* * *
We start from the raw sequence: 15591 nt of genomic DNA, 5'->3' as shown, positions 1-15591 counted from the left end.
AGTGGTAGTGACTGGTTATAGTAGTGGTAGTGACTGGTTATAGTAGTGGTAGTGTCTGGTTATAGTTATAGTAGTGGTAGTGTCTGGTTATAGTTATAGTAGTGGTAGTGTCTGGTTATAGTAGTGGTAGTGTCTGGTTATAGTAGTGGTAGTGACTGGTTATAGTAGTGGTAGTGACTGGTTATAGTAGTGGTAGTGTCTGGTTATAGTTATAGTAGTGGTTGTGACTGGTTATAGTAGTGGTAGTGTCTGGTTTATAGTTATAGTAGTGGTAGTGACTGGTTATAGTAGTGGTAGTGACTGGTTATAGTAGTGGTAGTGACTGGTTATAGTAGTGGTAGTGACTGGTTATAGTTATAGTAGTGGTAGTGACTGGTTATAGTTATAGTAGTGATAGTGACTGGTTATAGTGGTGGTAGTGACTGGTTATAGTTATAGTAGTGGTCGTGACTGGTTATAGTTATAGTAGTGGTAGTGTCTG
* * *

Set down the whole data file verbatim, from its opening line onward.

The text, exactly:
We start from the raw sequence: 15591 nt of genomic DNA, 5'->3' as shown, positions 1-15591 counted from the left end.
AGTGGTAGTGACTGGTTATAGTAGTGGTAGTGACTGGTTATAGTAGTGGTAGTGTCTGGTTATAGTTATAGTAGTGGTAGTGTCTGGTTATAGTTATAGTAGTGGTAGTGTCTGGTTATAGTAGTGGTAGTGTCTGGTTATAGTAGTGGTAGTGACTGGTTATAGTAGTGGTAGTGACTGGTTATAGTAGTGGTAGTGTCTGGTTATAGTTATAGTAGTGGTTGTGACTGGTTATAGTAGTGGTAGTGTCTGGTTTATAGTTATAGTAGTGGTAGTGACTGGTTATAGTAGTGGTAGTGACTGGTTATAGTAGTGGTAGTGACTGGTTATAGTAGTGGTAGTGACTGGTTATAGTTATAGTAGTGGTAGTGACTGGTTATAGTTATAGTAGTGATAGTGACTGGTTATAGTGGTGGTAGTGACTGGTTATAGTTATAGTAGTGGTCGTGACTGGTTATAGTTATAGTAGTGGTAGTGTCTG